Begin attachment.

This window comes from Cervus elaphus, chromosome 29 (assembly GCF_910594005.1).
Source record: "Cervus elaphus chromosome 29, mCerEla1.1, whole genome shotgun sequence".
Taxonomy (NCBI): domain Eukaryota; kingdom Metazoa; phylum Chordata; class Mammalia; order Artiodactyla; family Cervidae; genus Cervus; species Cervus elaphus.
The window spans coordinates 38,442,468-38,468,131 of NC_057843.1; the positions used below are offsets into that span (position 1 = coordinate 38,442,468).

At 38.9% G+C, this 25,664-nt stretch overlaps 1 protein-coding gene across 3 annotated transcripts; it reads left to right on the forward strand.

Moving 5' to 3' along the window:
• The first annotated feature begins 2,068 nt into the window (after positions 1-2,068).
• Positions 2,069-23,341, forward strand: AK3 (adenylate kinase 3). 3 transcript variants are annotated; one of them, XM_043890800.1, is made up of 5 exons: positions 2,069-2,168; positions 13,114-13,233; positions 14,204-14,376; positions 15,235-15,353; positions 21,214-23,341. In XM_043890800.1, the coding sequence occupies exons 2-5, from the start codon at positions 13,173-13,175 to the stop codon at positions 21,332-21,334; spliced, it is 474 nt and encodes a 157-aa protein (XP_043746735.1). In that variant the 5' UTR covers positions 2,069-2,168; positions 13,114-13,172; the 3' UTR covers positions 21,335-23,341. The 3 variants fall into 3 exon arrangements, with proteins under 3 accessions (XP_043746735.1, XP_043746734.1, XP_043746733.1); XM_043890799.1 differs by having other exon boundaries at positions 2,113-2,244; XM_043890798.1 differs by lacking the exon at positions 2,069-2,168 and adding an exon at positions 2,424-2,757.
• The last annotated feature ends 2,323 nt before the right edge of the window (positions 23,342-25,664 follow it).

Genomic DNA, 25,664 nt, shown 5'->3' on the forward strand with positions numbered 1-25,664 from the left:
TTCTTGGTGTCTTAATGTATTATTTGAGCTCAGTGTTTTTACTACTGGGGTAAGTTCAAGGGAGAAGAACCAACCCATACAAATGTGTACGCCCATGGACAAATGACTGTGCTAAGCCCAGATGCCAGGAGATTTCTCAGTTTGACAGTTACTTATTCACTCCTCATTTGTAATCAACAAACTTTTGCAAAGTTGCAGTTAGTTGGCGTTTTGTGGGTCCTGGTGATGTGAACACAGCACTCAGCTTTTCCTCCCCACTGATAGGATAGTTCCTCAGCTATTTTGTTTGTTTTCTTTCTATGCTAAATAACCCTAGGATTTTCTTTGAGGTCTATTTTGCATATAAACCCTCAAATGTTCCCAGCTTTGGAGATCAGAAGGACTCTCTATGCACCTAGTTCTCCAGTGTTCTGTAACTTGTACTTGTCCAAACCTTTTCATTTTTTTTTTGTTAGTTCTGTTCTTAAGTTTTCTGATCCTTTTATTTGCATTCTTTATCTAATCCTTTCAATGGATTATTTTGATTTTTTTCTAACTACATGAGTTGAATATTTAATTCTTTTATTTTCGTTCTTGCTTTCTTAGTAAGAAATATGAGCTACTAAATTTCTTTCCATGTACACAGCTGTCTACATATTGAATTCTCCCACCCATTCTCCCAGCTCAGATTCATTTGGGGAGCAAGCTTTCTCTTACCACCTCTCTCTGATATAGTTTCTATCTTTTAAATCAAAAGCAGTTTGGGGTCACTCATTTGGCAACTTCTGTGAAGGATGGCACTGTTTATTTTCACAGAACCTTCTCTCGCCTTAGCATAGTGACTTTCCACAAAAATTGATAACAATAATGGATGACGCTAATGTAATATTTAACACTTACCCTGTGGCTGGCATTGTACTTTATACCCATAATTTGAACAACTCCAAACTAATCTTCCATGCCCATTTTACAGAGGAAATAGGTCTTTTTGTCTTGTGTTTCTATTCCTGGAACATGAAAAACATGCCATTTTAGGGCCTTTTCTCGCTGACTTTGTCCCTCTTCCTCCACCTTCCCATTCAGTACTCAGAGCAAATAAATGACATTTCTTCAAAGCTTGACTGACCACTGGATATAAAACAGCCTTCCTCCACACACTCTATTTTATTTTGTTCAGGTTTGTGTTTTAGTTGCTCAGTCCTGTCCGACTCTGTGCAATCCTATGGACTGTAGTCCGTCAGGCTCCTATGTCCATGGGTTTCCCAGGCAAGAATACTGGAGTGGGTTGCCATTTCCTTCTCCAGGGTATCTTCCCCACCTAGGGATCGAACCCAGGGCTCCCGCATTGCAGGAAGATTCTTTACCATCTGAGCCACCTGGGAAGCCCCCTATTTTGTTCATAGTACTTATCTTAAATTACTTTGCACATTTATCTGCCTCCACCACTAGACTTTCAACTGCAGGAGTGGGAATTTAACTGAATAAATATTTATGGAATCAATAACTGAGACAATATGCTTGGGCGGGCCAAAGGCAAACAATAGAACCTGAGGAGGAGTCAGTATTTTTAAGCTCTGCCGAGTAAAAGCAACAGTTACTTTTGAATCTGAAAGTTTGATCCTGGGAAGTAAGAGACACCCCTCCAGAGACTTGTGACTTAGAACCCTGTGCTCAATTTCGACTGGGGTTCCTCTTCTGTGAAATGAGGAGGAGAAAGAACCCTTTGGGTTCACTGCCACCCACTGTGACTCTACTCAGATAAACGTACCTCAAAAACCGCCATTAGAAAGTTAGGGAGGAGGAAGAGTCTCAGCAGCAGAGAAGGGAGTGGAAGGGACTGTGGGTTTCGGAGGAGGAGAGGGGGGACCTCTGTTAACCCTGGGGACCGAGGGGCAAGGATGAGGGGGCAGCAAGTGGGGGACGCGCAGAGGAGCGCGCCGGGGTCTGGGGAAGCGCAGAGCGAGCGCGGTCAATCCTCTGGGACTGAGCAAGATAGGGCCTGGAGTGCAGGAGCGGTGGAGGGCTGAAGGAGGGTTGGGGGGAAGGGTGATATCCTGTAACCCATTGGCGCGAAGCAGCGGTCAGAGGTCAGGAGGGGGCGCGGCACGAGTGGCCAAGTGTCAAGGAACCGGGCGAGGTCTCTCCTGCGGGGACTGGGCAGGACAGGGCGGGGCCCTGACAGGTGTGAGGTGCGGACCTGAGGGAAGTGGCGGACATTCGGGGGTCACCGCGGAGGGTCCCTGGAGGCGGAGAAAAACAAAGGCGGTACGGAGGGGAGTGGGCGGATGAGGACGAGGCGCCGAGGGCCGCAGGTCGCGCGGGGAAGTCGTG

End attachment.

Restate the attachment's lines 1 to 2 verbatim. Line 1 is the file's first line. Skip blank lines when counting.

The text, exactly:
This window comes from Cervus elaphus, chromosome 29 (assembly GCF_910594005.1).
Source record: "Cervus elaphus chromosome 29, mCerEla1.1, whole genome shotgun sequence".